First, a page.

The Natterjack toad (Epidalea calamita) has a wide distribution throughout Europe, ranging from the Iberian Peninsula to the Baltic coast with several isolated populations in Great Britain and Ireland (Gasc et al., 1997). Despite its widespread distribution, the conservation status for this species has been assessed as ‘unfavourable’ throughout most European populations (European Topic Centre, 2012). In Ireland, the Natterjack toad is at the extreme western edge of its range and is regionally IUCN Red Listed as ‘Endangered’ (King et al., 2011). It is highly range restricted in Ireland confined to the south-west of the country in County Kerry and one small introduced population to the south-east of the country in County Wexford The latest conservation assessment suggests that the population is declining (Reyne et al., 2019) mostly likely due to the degradation of suitable breeding sites (Beebee 2002). Ireland lost over half its farmland ponds during the 20th century associated with agricultural intensification and large-scale land drainage schemes that destroyed amphibian breeding habitat (Reid et al., 2014). Natterjack toads are presently restricted to seven discreet sites representing metapopulations (named: Magherees, Inch, Rosscullen, Dooks, Yganavan, Glenbeigh and Caherdaniel) (Beebee 2002).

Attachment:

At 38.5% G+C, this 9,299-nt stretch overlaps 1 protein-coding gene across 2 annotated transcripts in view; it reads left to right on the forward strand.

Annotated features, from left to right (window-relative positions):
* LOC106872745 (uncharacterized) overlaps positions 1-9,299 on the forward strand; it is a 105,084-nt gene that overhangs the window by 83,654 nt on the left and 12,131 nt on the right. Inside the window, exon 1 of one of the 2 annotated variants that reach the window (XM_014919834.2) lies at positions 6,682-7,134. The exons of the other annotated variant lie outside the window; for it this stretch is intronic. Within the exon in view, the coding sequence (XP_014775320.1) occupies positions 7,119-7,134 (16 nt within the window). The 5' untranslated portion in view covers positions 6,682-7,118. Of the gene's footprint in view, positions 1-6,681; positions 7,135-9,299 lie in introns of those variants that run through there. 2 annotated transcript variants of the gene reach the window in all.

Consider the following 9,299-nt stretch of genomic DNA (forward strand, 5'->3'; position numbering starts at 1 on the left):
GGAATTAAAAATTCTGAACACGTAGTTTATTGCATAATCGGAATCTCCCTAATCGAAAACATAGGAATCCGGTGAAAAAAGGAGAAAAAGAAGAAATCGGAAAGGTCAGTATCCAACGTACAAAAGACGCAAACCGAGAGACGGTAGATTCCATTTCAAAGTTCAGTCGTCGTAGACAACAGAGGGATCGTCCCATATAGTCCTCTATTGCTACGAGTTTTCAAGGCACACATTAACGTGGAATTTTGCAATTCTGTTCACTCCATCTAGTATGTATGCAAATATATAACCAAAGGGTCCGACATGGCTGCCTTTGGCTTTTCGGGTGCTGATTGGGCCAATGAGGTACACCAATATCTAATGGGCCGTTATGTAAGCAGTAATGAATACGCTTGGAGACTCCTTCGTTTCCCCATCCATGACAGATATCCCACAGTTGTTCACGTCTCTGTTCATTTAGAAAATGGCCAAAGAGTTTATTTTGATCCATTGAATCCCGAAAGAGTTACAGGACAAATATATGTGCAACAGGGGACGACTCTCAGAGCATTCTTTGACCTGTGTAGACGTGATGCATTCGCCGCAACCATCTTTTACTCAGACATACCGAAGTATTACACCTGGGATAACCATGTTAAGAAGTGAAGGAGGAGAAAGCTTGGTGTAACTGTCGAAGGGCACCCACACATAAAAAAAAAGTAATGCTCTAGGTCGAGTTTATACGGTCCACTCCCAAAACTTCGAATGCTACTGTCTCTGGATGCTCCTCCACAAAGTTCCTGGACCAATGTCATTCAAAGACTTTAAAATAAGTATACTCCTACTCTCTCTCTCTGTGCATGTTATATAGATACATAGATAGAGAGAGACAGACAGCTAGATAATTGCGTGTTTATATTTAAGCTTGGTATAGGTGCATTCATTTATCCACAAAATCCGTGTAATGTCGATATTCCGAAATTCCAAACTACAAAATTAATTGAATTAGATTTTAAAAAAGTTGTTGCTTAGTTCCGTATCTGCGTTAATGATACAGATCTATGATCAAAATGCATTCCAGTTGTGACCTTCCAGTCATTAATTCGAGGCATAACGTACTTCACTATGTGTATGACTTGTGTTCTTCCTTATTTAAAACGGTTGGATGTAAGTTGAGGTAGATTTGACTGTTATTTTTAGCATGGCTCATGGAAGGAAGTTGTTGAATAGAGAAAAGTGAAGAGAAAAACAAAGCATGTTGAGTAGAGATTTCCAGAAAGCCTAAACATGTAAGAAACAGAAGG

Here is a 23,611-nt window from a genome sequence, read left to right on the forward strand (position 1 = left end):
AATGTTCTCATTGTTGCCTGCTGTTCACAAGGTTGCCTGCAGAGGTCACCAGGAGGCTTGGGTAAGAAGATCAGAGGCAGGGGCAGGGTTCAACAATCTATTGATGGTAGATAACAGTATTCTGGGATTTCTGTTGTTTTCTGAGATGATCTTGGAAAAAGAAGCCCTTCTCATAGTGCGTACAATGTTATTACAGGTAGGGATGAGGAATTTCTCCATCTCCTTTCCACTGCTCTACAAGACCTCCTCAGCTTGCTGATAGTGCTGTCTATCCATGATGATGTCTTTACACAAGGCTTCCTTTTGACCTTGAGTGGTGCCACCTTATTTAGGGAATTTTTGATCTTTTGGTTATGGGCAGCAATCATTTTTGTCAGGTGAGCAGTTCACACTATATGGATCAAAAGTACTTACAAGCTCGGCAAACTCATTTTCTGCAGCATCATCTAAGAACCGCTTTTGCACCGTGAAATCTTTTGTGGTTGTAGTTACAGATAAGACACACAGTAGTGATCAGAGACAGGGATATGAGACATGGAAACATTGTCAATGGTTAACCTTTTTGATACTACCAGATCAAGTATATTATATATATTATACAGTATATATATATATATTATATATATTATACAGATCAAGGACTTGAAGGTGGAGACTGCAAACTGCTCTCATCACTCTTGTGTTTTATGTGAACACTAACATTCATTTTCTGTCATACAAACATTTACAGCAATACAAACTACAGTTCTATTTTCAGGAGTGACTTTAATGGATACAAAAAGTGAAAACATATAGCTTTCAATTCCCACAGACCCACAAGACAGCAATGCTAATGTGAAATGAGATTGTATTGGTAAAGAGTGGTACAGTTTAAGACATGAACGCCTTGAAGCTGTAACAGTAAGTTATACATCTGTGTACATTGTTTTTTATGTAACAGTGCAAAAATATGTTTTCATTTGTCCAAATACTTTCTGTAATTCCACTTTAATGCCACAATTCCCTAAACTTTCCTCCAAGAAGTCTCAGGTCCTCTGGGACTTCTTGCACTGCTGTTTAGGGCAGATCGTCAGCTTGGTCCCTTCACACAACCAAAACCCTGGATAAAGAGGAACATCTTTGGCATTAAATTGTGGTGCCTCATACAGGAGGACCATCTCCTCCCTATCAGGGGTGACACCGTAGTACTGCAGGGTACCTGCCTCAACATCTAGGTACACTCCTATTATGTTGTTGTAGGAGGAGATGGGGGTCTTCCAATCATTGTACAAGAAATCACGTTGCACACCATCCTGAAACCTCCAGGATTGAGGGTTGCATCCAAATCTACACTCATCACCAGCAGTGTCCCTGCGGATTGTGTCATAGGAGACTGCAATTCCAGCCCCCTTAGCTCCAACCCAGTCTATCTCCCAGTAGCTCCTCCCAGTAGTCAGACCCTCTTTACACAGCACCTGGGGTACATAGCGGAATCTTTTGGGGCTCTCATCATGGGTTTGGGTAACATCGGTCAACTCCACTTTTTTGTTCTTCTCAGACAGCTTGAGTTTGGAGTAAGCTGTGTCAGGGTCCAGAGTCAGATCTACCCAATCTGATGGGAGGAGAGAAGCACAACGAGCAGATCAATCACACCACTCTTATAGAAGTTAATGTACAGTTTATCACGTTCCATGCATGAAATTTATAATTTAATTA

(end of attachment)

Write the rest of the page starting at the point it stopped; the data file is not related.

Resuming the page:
|Number of pages||4|
|Early online date||03 Jun 2020|
|Publication status||Published - 2020|
ASJC Scopus subject areas
- Animal Science and Zoology
FingerprintDive into the research topics of 'New records of Natterjack toad (Epidalea calamita, Laurenti 1768) natural breeding sites in Ireland'. Together they form a unique fingerprint.
Conservation of an endangered amphibian: The case of the Natterjack toad (Epidalea calamita) in IrelandAuthor: Reyne, M., Jul 2021
Student thesis: Doctoral Thesis › Doctor of Philosophy